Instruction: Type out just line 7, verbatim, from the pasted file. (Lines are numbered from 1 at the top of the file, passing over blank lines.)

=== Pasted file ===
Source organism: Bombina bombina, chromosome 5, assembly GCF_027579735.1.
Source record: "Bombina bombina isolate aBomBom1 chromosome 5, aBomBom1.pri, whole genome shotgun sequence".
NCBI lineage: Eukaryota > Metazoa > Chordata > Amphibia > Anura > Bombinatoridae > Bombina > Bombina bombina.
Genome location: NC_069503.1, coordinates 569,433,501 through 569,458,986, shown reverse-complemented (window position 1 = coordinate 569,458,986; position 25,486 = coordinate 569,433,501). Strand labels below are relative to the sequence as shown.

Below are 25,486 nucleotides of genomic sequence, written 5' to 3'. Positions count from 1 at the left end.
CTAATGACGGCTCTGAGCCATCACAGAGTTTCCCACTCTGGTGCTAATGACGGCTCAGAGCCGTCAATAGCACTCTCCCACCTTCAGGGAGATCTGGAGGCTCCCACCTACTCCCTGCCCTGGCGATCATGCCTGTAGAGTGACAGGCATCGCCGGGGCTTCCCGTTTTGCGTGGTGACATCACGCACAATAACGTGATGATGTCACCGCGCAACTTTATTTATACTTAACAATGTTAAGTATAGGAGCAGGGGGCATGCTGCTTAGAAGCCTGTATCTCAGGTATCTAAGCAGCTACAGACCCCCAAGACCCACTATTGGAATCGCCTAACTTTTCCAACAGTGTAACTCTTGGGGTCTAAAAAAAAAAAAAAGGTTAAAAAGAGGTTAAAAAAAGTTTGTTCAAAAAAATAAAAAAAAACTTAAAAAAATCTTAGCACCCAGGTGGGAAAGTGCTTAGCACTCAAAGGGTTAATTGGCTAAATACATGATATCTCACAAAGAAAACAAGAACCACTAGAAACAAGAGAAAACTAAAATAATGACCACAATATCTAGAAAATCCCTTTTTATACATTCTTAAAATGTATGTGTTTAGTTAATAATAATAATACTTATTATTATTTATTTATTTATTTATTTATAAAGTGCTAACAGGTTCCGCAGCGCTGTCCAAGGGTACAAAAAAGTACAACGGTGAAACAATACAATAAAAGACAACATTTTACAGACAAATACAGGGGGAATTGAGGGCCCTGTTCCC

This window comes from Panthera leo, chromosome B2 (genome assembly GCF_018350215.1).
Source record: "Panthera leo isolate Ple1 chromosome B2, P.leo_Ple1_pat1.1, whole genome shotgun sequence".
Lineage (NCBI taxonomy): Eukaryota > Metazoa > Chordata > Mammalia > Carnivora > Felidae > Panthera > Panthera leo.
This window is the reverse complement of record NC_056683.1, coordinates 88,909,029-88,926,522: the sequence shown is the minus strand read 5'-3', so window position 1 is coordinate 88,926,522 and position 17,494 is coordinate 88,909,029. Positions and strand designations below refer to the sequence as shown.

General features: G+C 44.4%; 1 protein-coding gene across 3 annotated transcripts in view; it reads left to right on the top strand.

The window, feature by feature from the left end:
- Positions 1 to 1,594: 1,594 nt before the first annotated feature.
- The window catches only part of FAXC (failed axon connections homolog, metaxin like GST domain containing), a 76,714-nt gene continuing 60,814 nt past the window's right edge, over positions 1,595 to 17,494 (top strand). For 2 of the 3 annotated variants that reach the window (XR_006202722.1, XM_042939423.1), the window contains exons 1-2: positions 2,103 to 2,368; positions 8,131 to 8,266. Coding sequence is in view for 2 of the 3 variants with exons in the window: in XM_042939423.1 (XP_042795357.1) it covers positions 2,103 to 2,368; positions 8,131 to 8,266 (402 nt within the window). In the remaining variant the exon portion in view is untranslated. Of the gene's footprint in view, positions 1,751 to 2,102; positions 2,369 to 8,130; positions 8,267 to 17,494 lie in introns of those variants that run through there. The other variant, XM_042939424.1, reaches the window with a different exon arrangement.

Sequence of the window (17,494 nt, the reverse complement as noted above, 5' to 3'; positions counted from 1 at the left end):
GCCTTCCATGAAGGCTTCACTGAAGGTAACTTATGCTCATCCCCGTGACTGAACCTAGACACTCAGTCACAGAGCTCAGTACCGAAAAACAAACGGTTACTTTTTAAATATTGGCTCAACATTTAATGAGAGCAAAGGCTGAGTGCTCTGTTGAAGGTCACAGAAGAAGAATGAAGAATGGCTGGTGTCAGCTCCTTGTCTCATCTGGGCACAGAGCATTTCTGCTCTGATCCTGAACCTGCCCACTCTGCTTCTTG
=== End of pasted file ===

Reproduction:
This window comes from Panthera leo, chromosome B2 (genome assembly GCF_018350215.1).